As my Artist-In-residency nears its end, I am reflecting on what the past weeks have taught me. For me, Kenya has been marked by contrasts. It has been inspiring and beautiful, but challenging at the same time.
The realities of what I have seen in Nairobi, have helped me to better appreciate where I come from. Kenyans are hard workers. The streets are constantly buzzing and awash with people going to and fro at all hours. Traffic is gridlocked. People are relentlessly in pursuit of money. It is a survival game and money is the currency that speaks.
I have been asked on so many occasions why I would not expect to be paid for the work I am doing here. The concept of working for free is alien here, but I hope that in some small way, I can be an example to the women I have been working with and that I can help them to think about the place of generosity and sharing. I think it is working.
The women have grown and developed so much during the course of the workshops. Their confidence levels have reached a point I could never have imagined when we first met.
Although it has been a tough couple of weeks trying to break through their shell and get them to open up, they have responded so well in the last few days. Some of them come up to me now without shyness, with confidence and boldness. They have done my hair and shown me around the neighbourhood and reciprocated the love I have given them.
The sessions this week have adopted a sombre air. The reality of my departure is dawning on them and they are struggling to get used to the idea that soon, they will no longer have these sessions. I see them wanting to spend more time with me while I’m here. Some have taken the initiative and follow me everywhere as I prepare for the exhibition this coming Saturday.
Their behaviour and words have helped me to realize the true value of the workshops. The learning and advice that the women have received in the workshops has been really important to them. The sessions have also offered them an escape from the challenges they face on a daily basis, even if for just a short time. They have found a sanctuary here beyond the worries of their steel sheet homes.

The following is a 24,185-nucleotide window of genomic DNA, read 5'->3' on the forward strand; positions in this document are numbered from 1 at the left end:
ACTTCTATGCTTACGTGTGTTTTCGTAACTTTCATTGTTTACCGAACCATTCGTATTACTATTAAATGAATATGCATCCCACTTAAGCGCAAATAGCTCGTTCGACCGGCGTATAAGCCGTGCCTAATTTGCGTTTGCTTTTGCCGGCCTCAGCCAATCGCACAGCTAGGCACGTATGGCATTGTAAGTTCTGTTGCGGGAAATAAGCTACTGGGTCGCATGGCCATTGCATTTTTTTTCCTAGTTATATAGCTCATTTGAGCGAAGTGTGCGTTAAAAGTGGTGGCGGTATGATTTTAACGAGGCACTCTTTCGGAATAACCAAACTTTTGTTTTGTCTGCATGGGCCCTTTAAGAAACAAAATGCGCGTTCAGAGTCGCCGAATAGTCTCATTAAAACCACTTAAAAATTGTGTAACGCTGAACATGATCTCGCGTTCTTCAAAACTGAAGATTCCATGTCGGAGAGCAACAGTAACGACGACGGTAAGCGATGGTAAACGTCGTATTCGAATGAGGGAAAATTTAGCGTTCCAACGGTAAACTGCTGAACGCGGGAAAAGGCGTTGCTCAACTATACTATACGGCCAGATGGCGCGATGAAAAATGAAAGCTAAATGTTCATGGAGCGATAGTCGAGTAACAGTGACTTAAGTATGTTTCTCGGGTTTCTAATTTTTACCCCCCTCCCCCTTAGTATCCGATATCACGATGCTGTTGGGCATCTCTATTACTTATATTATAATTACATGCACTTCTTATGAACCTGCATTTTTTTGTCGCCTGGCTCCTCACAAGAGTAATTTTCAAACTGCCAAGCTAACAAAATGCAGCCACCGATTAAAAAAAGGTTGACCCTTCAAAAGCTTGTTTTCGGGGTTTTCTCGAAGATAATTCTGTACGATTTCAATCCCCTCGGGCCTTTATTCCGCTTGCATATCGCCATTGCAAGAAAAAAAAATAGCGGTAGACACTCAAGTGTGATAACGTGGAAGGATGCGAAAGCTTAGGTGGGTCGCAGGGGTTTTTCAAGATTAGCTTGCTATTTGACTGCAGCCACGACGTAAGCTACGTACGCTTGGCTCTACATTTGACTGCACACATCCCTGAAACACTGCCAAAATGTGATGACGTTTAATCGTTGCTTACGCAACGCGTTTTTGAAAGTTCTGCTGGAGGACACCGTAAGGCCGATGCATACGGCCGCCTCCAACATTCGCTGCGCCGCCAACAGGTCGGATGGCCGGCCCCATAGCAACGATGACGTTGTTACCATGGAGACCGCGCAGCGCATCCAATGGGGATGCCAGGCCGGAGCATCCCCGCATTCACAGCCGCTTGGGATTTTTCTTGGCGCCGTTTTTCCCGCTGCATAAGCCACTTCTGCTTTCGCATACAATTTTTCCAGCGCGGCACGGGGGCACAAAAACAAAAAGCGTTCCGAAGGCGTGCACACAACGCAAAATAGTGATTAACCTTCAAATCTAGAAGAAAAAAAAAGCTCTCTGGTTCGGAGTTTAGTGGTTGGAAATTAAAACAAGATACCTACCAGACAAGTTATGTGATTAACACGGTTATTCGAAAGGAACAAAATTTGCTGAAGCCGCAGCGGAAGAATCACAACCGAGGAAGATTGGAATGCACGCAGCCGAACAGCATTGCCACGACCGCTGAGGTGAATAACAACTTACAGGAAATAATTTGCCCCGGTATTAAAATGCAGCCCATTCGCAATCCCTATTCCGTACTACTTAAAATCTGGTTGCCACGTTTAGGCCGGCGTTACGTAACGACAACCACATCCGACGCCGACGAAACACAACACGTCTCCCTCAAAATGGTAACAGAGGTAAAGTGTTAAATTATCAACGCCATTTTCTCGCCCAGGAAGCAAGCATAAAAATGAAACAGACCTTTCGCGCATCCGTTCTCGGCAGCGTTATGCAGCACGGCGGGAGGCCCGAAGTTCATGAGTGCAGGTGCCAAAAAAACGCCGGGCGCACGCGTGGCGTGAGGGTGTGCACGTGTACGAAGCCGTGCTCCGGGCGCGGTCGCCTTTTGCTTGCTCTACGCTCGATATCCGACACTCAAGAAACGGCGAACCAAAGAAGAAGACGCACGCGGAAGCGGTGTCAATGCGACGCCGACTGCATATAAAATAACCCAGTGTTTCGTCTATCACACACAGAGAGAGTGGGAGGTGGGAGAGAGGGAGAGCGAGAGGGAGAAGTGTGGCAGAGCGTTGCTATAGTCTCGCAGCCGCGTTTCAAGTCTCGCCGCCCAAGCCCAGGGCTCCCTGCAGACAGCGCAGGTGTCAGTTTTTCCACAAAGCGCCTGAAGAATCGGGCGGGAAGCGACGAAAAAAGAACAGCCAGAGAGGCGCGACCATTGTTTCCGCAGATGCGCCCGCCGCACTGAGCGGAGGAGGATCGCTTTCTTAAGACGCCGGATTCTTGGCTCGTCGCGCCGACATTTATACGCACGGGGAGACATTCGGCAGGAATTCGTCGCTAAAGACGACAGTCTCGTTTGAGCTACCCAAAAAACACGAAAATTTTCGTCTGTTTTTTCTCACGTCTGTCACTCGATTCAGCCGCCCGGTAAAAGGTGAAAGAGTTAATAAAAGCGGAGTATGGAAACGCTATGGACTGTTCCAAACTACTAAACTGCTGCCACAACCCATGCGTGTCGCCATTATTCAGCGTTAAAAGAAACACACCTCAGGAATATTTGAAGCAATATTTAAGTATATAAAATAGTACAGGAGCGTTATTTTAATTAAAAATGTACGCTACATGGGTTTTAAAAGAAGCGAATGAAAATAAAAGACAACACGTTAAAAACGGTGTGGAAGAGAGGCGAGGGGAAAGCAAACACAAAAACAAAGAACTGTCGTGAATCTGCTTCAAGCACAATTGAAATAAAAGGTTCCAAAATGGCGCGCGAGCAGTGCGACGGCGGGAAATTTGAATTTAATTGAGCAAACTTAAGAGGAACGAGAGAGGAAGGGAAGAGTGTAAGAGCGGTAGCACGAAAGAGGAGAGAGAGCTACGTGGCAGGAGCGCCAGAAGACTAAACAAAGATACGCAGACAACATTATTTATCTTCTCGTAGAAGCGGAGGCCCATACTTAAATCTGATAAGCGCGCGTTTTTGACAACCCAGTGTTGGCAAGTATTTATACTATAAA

I have tried to explain to them that although I am leaving, the images they have taken and the experiences they have had, will remain. And if someone out there sees the impact of the work I have done in the workshops, my dearest hope is that they help to continue what I have started. I feel it has been the best thing i have ever done.
These last few days have really been hard on them and also on me.
I have been into their homes and visited the slums they live in. Someone here has said to me that i am working with people who believe they have been dumped here to die. That they are the forgotten people. My response is that I have not met those people. The women I have met are dignified and positive. The images they have produced highlight that the environment in which they live, does not deter them from living as best they can.
As the exhibition day draws closer, it is wonderful to see the final images in print. The most striking thing for me is the sharing that these images create. Each young woman has photographed her own life and made herself vulnerable by doing so. They are sharing, where they live and who they interact on a daily basis. They have created a powerful testimony of life in Mukuru. And they have demonstrated courage. I am thrilled.
But as the exhibition approaches, I can sense their nervousness. They don't know what to expect. The more I explain, , the more nervous they become. I can’t help but laugh.
Everything has been a surprise to them. From the way I speak, to reconsidering their daily environments and photographing them as places of beauty, to printing their pictures and publically displaying them at an exhibition.
I dont blame them for being nervous. Everything has been a first. And I think their fear is, that it will also be a last.
But there have been surprises for me too this week. I explained to the women that they should dress for the exhibition in their best clothes as they will be the stars of the show. I could see the worry in their eyes and realised that fancy clothes are a luxury many do not have. They asked instead if they could wear jeans and in homage to me, if they could have t-shirts printed with the words “Analogue girl in a digital world”, my personal strapline on social media. I was so touched and it dawned on me that giving them this “uniform” was not only much more comforting for them, but also, that the request was being made to honour what I have given them through the workshops. I knew in that moment that I had to get those t-shirts printed. And I did.